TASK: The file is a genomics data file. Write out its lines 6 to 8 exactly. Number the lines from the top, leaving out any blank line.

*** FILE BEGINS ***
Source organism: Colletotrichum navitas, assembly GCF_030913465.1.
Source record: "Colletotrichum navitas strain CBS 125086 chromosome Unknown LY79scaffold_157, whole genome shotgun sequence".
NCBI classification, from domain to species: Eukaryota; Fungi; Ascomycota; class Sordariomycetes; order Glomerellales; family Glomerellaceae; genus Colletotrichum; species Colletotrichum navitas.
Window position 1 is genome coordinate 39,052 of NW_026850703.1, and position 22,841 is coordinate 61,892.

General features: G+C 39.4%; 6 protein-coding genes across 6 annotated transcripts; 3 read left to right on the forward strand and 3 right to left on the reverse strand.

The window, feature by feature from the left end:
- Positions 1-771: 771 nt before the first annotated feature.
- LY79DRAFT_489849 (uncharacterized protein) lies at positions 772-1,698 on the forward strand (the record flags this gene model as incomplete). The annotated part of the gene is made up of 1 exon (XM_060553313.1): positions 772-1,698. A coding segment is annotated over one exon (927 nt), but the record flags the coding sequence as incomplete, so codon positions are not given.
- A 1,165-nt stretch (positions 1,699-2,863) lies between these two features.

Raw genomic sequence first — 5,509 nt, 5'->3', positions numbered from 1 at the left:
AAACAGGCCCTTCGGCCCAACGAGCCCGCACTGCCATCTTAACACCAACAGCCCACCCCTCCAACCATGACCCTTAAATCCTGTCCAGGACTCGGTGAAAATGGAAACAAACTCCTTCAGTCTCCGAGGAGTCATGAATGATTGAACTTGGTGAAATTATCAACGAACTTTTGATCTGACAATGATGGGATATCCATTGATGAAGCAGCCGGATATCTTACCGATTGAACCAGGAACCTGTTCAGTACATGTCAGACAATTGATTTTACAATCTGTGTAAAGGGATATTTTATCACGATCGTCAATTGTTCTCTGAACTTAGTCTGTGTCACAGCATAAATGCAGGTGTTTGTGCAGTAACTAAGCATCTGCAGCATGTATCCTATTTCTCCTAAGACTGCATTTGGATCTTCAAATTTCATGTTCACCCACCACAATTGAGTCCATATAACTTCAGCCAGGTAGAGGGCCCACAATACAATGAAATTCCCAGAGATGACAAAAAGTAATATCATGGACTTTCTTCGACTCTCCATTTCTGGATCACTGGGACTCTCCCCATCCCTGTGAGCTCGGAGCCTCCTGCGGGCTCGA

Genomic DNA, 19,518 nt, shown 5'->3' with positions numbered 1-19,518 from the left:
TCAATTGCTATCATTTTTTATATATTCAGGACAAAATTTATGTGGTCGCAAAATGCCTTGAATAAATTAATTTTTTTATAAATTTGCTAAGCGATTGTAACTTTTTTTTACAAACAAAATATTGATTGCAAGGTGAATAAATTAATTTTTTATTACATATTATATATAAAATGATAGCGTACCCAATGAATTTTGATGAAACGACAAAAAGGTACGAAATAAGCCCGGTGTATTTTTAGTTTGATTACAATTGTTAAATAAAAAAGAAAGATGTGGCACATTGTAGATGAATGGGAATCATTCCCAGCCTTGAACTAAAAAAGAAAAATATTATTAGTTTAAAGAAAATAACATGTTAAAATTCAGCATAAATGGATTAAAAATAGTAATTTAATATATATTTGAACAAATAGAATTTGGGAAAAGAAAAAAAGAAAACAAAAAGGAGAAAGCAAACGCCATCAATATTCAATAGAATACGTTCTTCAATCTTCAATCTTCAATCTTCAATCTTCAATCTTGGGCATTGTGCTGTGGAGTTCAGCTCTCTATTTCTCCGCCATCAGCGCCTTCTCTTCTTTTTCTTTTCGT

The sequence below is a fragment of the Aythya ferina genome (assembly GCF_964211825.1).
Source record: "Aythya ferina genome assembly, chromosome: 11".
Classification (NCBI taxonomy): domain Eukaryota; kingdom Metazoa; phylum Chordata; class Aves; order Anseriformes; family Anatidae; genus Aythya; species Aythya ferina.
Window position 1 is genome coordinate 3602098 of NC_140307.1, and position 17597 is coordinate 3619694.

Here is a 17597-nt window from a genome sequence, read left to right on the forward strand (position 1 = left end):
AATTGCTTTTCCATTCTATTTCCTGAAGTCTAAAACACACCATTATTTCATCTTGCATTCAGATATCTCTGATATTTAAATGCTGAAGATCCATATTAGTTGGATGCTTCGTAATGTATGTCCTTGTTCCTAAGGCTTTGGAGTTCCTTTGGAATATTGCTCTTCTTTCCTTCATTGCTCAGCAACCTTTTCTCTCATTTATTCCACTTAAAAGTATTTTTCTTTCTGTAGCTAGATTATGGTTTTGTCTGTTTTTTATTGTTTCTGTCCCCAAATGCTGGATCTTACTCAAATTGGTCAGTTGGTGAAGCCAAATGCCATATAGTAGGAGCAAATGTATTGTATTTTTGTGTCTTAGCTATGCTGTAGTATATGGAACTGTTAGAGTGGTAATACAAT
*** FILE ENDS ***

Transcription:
The window, feature by feature from the left end:
- Positions 1-771: 771 nt before the first annotated feature.
- LY79DRAFT_489849 (uncharacterized protein) lies at positions 772-1,698 on the forward strand (the record flags this gene model as incomplete). The annotated part of the gene is made up of 1 exon (XM_060553313.1): positions 772-1,698. A coding segment is annotated over one exon (927 nt), but the record flags the coding sequence as incomplete, so codon positions are not given.